In a blog post Wednesday, Facebook communications chief Elliot Schrage wrote the rule would be dropped because it had encouraged a deluge of low quality comment that didn't represent the widespread opinion of the network's users.
Furthermore, a vote on site governance policy in June this year attracted participation by only 350,000 of its users, which was about 0.04 percent of the Facebook community, showing that a turnout of 30 percent for a vote among 1 billion users was unachievable.
"Therefore, we're proposing to end the voting component of the process in favor of a system that leads to more meaningful feedback and engagement," Schrage wrote in the blog.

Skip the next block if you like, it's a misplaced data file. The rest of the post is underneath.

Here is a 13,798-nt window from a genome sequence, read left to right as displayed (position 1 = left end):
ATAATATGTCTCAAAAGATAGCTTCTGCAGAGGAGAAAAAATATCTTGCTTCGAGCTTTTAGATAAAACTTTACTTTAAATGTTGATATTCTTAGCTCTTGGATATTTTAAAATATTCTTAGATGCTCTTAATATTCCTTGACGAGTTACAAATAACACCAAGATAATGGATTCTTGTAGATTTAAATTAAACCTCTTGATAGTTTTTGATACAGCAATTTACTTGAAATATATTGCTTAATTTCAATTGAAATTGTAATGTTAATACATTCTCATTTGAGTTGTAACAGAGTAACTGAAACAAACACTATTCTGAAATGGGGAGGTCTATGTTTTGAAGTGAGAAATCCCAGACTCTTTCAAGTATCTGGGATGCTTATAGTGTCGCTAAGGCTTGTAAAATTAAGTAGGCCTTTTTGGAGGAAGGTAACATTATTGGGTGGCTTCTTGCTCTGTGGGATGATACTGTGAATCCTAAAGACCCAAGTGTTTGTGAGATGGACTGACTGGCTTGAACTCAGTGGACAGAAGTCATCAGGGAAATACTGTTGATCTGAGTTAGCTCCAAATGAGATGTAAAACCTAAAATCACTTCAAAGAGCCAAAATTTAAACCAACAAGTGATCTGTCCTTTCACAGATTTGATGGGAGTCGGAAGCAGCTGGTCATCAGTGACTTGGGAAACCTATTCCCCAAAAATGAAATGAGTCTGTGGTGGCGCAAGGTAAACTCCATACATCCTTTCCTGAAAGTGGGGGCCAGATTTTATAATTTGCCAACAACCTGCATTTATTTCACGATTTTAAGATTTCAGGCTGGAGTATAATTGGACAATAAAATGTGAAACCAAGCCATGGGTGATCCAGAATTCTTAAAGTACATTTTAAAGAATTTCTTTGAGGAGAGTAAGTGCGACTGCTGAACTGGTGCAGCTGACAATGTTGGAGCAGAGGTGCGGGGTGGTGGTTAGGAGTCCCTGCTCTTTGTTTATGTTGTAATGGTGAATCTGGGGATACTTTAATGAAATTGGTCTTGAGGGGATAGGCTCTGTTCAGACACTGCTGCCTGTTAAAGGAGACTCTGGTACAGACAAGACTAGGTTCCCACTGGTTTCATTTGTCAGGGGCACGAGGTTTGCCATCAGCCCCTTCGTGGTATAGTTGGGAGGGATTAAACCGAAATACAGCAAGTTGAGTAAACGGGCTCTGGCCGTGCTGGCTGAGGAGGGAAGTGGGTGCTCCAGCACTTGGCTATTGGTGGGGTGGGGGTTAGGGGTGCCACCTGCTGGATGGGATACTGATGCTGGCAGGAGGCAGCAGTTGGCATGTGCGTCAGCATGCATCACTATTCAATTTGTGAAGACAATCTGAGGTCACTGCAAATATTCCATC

Under the new system, planned to be introduced on November 29, Facebook aims to give users a seven-day comment and review period for what it calls significant changes to its Data Use Policy and its Statement of Rights and Responsibilities (SRR).
In addition, the social network will offer a "Ask the Chief Privacy Officer" feature, allowing users to submit questions to Facebook's privacy chief Erin Egan. According to Elliot Schrage, Egan would also host regular webcasts to discuss privacy issues with users.
uhe/dr (dpa, AP, dapd)